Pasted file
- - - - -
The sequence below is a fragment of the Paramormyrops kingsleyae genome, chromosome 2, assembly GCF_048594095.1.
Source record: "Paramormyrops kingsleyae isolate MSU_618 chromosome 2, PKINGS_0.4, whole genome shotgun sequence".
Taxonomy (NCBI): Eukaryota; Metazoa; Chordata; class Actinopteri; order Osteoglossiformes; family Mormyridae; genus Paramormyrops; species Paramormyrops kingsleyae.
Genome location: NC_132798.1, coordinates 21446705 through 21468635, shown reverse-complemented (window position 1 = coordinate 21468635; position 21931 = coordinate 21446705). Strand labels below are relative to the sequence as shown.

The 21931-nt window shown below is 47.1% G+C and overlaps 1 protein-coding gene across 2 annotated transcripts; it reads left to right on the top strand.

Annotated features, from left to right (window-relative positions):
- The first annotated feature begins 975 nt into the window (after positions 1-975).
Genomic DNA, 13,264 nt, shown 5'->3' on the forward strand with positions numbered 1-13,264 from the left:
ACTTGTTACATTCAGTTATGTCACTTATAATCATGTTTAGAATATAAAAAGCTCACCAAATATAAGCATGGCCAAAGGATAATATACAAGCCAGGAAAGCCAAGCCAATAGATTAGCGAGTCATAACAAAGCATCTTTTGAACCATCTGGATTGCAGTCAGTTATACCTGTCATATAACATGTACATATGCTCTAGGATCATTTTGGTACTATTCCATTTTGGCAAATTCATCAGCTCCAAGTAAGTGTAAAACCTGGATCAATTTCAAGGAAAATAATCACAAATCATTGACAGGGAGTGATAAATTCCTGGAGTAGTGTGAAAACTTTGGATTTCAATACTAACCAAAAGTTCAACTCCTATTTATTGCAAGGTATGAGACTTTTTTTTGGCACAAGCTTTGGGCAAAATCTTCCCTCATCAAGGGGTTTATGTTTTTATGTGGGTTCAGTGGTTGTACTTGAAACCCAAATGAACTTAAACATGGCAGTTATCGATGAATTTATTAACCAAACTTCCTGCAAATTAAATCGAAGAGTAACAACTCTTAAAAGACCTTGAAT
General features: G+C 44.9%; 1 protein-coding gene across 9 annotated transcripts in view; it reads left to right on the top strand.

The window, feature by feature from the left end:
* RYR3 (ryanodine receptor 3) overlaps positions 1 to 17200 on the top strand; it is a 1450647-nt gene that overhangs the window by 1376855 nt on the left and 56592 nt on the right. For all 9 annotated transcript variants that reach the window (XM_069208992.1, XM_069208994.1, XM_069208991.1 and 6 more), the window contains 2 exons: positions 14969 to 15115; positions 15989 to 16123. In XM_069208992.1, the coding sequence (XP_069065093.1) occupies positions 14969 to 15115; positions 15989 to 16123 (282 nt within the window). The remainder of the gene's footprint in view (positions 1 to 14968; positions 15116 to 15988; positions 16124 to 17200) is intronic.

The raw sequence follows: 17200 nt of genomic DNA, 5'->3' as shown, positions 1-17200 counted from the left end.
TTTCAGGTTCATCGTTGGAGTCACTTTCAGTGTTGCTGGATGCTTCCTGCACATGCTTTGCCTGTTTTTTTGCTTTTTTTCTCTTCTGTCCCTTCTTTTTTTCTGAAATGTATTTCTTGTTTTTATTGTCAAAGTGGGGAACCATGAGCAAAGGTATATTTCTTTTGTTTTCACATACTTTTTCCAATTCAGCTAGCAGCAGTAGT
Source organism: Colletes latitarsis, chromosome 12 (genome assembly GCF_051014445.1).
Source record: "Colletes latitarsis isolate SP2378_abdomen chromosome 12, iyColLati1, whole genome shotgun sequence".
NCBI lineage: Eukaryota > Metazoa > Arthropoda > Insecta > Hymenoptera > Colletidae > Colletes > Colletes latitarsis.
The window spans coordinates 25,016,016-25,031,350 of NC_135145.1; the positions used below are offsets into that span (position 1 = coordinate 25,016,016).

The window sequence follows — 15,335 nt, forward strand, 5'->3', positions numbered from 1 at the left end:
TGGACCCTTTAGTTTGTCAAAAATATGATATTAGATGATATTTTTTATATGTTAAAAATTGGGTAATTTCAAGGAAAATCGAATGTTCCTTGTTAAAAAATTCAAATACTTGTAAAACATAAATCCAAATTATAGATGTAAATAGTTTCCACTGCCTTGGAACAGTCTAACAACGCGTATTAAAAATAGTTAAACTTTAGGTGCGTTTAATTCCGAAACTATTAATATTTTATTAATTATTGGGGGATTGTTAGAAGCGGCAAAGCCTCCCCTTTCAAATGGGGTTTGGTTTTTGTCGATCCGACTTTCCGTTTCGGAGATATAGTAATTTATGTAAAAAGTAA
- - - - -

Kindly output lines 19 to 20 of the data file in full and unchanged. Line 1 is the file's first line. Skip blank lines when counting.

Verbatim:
The window sequence follows — 15,335 nt, forward strand, 5'->3', positions numbered from 1 at the left end:
TGGACCCTTTAGTTTGTCAAAAATATGATATTAGATGATATTTTTTATATGTTAAAAATTGGGTAATTTCAAGGAAAATCGAATGTTCCTTGTTAAAAAATTCAAATACTTGTAAAACATAAATCCAAATTATAGATGTAAATAGTTTCCACTGCCTTGGAACAGTCTAACAACGCGTATTAAAAATAGTTAAACTTTAGGTGCGTTTAATTCCGAAACTATTAATATTTTATTAATTATTGGGGGATTGTTAGAAGCGGCAAAGCCTCCCCTTTCAAATGGGGTTTGGTTTTTGTCGATCCGACTTTCCGTTTCGGAGATATAGTAATTTATGTAAAAAGTAA